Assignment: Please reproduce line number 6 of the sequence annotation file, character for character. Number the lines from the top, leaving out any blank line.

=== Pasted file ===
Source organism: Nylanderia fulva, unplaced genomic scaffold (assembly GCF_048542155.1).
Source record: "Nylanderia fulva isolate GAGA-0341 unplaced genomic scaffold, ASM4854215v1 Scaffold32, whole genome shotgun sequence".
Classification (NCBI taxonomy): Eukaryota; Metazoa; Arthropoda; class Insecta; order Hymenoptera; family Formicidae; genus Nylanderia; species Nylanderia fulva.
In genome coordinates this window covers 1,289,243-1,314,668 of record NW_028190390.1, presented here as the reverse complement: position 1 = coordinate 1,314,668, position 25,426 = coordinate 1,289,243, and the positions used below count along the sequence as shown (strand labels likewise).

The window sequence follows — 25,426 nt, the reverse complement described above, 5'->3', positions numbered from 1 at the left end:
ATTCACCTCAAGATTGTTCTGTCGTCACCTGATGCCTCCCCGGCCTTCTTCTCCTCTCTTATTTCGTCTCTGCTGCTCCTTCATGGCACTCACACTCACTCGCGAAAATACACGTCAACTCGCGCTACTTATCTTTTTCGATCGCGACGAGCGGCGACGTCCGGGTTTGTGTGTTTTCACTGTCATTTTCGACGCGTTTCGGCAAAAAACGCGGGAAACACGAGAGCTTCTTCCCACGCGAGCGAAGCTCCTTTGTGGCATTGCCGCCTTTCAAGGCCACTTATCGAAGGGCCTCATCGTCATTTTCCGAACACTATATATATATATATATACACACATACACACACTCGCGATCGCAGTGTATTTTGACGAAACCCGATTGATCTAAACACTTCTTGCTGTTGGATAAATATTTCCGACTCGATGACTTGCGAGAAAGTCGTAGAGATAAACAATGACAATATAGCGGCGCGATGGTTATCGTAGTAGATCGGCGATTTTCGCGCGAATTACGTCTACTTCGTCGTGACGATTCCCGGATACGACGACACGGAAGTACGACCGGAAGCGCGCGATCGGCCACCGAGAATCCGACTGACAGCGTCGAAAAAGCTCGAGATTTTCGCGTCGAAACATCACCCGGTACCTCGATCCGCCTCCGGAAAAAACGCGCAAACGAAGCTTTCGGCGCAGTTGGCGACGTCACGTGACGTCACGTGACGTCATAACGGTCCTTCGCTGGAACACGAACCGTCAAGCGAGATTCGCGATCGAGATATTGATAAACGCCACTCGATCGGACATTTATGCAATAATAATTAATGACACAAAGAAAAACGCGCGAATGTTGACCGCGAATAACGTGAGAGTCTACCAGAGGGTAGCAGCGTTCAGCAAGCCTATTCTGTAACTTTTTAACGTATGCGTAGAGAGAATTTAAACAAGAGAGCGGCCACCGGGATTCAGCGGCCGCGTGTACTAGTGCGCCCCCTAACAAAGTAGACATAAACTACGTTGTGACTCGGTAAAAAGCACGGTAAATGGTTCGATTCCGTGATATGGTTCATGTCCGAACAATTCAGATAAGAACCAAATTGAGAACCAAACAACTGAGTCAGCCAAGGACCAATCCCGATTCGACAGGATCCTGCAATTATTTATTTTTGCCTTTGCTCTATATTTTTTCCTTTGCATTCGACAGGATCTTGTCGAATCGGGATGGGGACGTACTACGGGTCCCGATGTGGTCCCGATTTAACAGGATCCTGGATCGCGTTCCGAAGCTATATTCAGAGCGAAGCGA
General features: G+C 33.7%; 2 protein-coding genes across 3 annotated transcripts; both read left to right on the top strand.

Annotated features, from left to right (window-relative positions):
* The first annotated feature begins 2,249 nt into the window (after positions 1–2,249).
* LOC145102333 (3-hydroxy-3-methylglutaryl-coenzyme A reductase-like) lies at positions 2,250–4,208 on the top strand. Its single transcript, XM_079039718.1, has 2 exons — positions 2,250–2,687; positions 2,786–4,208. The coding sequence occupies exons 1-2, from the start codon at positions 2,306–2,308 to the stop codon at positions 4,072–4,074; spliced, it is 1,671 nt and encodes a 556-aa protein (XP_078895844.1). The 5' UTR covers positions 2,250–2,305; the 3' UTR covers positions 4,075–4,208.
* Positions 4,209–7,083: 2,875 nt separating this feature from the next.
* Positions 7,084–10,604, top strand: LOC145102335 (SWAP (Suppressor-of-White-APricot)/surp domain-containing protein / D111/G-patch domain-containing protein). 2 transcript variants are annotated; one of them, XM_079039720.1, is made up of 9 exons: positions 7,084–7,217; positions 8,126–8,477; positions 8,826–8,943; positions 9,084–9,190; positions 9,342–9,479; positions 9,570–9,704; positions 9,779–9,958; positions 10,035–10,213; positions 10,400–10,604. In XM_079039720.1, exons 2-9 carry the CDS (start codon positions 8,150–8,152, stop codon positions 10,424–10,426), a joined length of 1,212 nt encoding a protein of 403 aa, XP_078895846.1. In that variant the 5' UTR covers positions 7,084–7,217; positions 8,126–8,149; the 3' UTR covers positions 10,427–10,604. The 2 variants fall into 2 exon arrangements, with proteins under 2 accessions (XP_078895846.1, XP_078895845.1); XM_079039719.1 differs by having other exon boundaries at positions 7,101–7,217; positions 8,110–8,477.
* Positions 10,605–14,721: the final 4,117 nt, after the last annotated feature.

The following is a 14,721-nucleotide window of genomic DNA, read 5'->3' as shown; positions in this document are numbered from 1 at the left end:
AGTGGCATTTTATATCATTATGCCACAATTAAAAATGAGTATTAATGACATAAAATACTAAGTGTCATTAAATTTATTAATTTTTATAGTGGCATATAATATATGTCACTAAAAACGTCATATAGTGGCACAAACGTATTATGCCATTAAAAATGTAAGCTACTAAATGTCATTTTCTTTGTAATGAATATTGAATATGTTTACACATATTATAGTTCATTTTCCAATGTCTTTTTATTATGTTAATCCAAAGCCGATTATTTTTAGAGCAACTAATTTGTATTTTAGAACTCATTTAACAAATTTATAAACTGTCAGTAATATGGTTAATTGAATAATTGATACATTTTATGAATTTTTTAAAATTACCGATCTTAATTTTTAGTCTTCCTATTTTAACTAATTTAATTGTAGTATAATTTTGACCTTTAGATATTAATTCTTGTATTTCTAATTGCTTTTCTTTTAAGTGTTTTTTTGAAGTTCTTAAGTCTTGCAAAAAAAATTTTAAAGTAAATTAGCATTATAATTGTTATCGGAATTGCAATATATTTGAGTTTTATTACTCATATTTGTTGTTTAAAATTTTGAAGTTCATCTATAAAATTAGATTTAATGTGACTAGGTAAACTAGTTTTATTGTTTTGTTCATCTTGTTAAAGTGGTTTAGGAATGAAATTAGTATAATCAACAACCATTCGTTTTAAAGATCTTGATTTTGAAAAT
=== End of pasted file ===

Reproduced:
ATTCACCTCAAGATTGTTCTGTCGTCACCTGATGCCTCCCCGGCCTTCTTCTCCTCTCTTATTTCGTCTCTGCTGCTCCTTCATGGCACTCACACTCACTCGCGAAAATACACGTCAACTCGCGCTACTTATCTTTTTCGATCGCGACGAGCGGCGACGTCCGGGTTTGTGTGTTTTCACTGTCATTTTCGACGCGTTTCGGCAAAAAACGCGGGAAACACGAGAGCTTCTTCCCACGCGAGCGAAGCTCCTTTGTGGCATTGCCGCCTTTCAAGGCCACTTATCGAAGGGCCTCATCGTCATTTTCCGAACACTATATATATATATATATACACACATACACACACTCGCGATCGCAGTGTATTTTGACGAAACCCGATTGATCTAAACACTTCTTGCTGTTGGATAAATATTTCCGACTCGATGACTTGCGAGAAAGTCGTAGAGATAAACAATGACAATATAGCGGCGCGATGGTTATCGTAGTAGATCGGCGATTTTCGCGCGAATTACGTCTACTTCGTCGTGACGATTCCCGGATACGACGACACGGAAGTACGACCGGAAGCGCGCGATCGGCCACCGAGAATCCGACTGACAGCGTCGAAAAAGCTCGAGATTTTCGCGTCGAAACATCACCCGGTACCTCGATCCGCCTCCGGAAAAAACGCGCAAACGAAGCTTTCGGCGCAGTTGGCGACGTCACGTGACGTCACGTGACGTCATAACGGTCCTTCGCTGGAACACGAACCGTCAAGCGAGATTCGCGATCGAGATATTGATAAACGCCACTCGATCGGACATTTATGCAATAATAATTAATGACACAAAGAAAAACGCGCGAATGTTGACCGCGAATAACGTGAGAGTCTACCAGAGGGTAGCAGCGTTCAGCAAGCCTATTCTGTAACTTTTTAACGTATGCGTAGAGAGAATTTAAACAAGAGAGCGGCCACCGGGATTCAGCGGCCGCGTGTACTAGTGCGCCCCCTAACAAAGTAGACATAAACTACGTTGTGACTCGGTAAAAAGCACGGTAAATGGTTCGATTCCGTGATATGGTTCATGTCCGAACAATTCAGATAAGAACCAAATTGAGAACCAAACAACTGAGTCAGCCAAGGACCAATCCCGATTCGACAGGATCCTGCAATTATTTATTTTTGCCTTTGCTCTATATTTTTTCCTTTGCATTCGACAGGATCTTGTCGAATCGGGATGGGGACGTACTACGGGTCCCGATGTGGTCCCGATTTAACAGGATCCTGGATCGCGTTCCGAAGCTATATTCAGAGCGAAGCGA